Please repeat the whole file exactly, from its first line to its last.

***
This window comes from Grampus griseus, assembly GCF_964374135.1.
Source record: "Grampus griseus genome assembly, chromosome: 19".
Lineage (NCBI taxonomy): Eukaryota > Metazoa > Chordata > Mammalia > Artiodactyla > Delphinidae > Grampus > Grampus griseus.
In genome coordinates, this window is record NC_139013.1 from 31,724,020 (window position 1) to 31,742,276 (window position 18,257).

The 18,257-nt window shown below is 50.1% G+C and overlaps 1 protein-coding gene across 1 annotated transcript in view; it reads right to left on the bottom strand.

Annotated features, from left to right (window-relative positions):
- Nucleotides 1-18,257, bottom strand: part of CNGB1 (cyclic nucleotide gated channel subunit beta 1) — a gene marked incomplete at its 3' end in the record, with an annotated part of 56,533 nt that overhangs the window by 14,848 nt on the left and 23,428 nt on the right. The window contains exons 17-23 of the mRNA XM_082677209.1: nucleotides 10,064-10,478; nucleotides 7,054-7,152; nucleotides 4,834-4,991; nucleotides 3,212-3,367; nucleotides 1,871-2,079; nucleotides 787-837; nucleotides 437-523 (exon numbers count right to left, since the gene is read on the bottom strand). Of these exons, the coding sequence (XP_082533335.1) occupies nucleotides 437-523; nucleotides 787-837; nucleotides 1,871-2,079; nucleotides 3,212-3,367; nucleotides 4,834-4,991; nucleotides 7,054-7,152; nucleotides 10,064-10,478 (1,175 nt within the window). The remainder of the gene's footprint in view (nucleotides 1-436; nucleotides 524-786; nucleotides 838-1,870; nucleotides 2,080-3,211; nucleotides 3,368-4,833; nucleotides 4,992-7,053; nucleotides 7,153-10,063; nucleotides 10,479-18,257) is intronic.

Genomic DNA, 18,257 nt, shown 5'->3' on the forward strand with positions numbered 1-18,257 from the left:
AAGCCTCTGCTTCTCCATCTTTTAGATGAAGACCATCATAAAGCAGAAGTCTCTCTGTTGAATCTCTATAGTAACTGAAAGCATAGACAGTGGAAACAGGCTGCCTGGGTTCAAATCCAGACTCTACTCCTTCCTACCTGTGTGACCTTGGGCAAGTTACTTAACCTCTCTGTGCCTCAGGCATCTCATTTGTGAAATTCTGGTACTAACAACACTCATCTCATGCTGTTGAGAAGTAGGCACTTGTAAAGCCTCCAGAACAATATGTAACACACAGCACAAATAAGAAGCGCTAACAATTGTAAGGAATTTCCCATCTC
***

This window comes from Grampus griseus, assembly GCF_964374135.1.
Source record: "Grampus griseus genome assembly, chromosome: 19".
Lineage (NCBI taxonomy): Eukaryota > Metazoa > Chordata > Mammalia > Artiodactyla > Delphinidae > Grampus > Grampus griseus.
In genome coordinates, this window is record NC_139013.1 from 31,724,020 (window position 1) to 31,742,276 (window position 18,257).

The 18,257-nt window shown below is 50.1% G+C and overlaps 1 protein-coding gene across 1 annotated transcript in view; it reads right to left on the bottom strand.

Annotated features, from left to right (window-relative positions):
- Nucleotides 1-18,257, bottom strand: part of CNGB1 (cyclic nucleotide gated channel subunit beta 1) — a gene marked incomplete at its 3' end in the record, with an annotated part of 56,533 nt that overhangs the window by 14,848 nt on the left and 23,428 nt on the right. The window contains exons 17-23 of the mRNA XM_082677209.1: nucleotides 10,064-10,478; nucleotides 7,054-7,152; nucleotides 4,834-4,991; nucleotides 3,212-3,367; nucleotides 1,871-2,079; nucleotides 787-837; nucleotides 437-523 (exon numbers count right to left, since the gene is read on the bottom strand). Of these exons, the coding sequence (XP_082533335.1) occupies nucleotides 437-523; nucleotides 787-837; nucleotides 1,871-2,079; nucleotides 3,212-3,367; nucleotides 4,834-4,991; nucleotides 7,054-7,152; nucleotides 10,064-10,478 (1,175 nt within the window). The remainder of the gene's footprint in view (nucleotides 1-436; nucleotides 524-786; nucleotides 838-1,870; nucleotides 2,080-3,211; nucleotides 3,368-4,833; nucleotides 4,992-7,053; nucleotides 7,153-10,063; nucleotides 10,479-18,257) is intronic.

Genomic DNA, 18,257 nt, shown 5'->3' on the forward strand with positions numbered 1-18,257 from the left:
AAGCCTCTGCTTCTCCATCTTTTAGATGAAGACCATCATAAAGCAGAAGTCTCTCTGTTGAATCTCTATAGTAACTGAAAGCATAGACAGTGGAAACAGGCTGCCTGGGTTCAAATCCAGACTCTACTCCTTCCTACCTGTGTGACCTTGGGCAAGTTACTTAACCTCTCTGTGCCTCAGGCATCTCATTTGTGAAATTCTGGTACTAACAACACTCATCTCATGCTGTTGAGAAGTAGGCACTTGTAAAGCCTCCAGAACAATATGTAACACACAGCACAAATAAGAAGCGCTAACAATTGTAAGGAATTTCCCATCTC